Most important medical discoveries of the 20th century

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Most important medical discoveries of the 20th century
Race against time. (Christopher Furlong/Getty Images News/Getty Images)

The 20th century saw huge advancements in science and technology that radically changed the lives of human beings. In this century the car and aeroplane became standard modes of transport and we landed men on the moon. We now know far more about the largest and smallest elements of the universe because of the advancements of the 20th century. Medical discoveries were no less astonishing and many have allowed human life to thrive on earth like never before.

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The chance discovery of this world-changing antibiotic meant that the chance of dying from bacterial infections was greatly reduced. Before this, if someone suffered a serious injury, they were more likely to die from infection than from the injury itself. The Scottish scientist Alexander Fleming is credited with the discovery of the drug in 1928 in a mouldy Petri dish, but it wasn’t until 1943 that the drug was used widely outside the science lab. The use of penicillin remains widespread and its discovery prompted that of many other types of antibiotic.

The pill

The oral contraceptive pill, first marketed in the UK in 1961, had both powerful medical and social effects. It enabled women and couples to strictly control when they got pregnant. It allowed women to put off getting pregnant until later in life, giving them a greater opportunity to have careers as well as families. It is also credited with enabling the sexual liberation of women – allowing them to engage in sexual activity freely and without fear of an unwanted pregnancy. It worked by tricking the female body into thinking it was already pregnant.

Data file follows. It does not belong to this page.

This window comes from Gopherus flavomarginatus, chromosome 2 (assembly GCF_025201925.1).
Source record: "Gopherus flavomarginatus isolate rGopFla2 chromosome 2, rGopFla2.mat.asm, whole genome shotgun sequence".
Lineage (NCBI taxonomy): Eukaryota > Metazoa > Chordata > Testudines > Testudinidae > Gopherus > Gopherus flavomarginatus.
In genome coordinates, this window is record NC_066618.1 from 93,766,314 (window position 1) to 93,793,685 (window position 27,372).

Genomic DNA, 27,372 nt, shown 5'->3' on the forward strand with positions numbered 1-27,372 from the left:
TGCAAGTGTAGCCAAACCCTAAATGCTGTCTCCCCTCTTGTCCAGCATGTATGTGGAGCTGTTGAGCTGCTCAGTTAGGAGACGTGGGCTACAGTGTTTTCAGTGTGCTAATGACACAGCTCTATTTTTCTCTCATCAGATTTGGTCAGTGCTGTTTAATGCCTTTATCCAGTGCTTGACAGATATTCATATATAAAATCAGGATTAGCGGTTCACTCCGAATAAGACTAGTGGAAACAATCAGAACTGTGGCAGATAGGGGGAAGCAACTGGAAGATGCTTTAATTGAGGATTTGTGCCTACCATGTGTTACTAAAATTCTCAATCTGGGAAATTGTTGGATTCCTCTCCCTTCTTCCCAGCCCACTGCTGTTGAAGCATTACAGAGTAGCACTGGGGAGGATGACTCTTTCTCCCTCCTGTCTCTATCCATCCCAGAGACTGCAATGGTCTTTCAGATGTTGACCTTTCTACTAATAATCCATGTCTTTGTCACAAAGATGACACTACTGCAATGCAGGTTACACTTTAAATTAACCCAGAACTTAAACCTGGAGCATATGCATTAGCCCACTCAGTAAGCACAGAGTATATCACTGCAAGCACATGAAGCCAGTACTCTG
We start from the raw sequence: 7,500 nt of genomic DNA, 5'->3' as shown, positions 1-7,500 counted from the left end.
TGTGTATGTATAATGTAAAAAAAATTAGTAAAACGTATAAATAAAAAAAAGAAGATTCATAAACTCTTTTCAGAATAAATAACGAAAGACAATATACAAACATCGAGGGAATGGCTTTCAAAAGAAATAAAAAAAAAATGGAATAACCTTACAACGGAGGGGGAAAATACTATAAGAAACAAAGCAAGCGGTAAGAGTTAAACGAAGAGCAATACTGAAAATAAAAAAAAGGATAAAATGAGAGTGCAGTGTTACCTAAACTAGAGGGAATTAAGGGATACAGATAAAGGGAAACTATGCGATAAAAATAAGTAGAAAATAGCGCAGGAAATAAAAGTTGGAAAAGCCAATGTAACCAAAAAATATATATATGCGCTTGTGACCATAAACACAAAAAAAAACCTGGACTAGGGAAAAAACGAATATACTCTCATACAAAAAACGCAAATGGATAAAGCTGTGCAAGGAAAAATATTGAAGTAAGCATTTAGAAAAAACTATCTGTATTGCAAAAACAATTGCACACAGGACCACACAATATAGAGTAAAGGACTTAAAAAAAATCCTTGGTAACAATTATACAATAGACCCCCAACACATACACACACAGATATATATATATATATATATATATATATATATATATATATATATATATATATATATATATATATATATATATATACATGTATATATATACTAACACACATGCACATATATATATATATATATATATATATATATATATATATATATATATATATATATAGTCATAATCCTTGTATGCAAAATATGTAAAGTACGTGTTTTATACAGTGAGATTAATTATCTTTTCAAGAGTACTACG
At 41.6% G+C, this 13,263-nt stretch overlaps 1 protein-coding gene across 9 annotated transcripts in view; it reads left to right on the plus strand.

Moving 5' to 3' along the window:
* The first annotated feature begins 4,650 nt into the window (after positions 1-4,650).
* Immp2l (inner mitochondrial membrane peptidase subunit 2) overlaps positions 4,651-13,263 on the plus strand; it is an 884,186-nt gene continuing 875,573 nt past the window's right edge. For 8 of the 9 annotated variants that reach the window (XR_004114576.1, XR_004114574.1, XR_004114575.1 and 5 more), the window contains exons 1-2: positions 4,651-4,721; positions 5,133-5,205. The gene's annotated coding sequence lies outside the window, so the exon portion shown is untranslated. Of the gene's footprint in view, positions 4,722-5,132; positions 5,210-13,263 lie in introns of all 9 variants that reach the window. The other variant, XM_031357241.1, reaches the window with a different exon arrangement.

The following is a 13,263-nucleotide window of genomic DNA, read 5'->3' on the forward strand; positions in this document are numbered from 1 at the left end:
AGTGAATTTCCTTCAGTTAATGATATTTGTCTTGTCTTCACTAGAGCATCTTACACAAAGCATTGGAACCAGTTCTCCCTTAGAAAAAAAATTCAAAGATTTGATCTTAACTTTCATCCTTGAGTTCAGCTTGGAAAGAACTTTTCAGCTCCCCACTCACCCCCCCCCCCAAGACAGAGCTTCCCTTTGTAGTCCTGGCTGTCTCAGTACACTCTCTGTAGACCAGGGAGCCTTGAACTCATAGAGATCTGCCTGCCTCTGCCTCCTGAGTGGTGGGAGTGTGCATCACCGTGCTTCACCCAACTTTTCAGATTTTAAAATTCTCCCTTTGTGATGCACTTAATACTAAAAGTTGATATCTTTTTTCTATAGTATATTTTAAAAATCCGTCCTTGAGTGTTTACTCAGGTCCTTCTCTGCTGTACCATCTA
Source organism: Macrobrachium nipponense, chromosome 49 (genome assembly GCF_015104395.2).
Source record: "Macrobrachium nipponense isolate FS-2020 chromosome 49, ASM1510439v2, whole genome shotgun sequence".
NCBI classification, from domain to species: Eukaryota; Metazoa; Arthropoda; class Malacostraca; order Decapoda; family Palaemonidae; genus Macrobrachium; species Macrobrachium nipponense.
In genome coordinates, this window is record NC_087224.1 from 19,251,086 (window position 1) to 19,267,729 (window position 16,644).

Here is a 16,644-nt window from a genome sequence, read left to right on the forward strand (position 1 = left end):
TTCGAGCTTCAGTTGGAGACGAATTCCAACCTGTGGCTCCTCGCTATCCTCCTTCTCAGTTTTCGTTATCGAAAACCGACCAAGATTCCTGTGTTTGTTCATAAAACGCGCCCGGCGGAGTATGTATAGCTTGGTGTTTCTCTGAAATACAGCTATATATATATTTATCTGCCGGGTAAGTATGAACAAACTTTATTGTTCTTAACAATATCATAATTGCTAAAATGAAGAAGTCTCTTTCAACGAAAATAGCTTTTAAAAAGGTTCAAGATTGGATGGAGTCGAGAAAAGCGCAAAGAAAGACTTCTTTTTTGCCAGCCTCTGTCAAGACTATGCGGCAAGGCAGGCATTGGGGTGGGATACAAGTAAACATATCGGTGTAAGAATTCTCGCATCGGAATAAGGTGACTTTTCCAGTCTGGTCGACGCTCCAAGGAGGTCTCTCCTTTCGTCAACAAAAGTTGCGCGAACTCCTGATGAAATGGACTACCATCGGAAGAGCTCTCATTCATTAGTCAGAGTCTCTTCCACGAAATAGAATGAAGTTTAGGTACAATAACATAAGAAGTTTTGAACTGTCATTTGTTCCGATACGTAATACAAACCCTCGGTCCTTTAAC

First heart transplant

Transplants had been carried out before on eyes, skin and kidneys, but the first successful heart transplant in South Africa in 1967 heralded a new age of possibilities to help those with serious heart disease – one of the world’s biggest killers. The recipient of the heart died only 18 days after the transplant, but not because the transplant failed. The drugs administered to them lowered their immune system to the extent that they developed double pneumonia. This obstacle was largely overcome in the 1980s when transplants became far safer and now are almost routine. Research is continuing into growing organs outside the human body for transplantation.

The Human Genome Project

The crusade to map all human genes began in 1990 and was completed in 2003. It has given us a revolutionary insight into what determines our physical and mental characteristics, what we inherit from our parents and the risks of use developing certain diseases. The first cloned sheep was also created by geneticists in 1997 and genetically engineering is now widespread. The work on the human genome is ongoing and the greatest discoveries because of the unravelling of the human genome may be yet to come.

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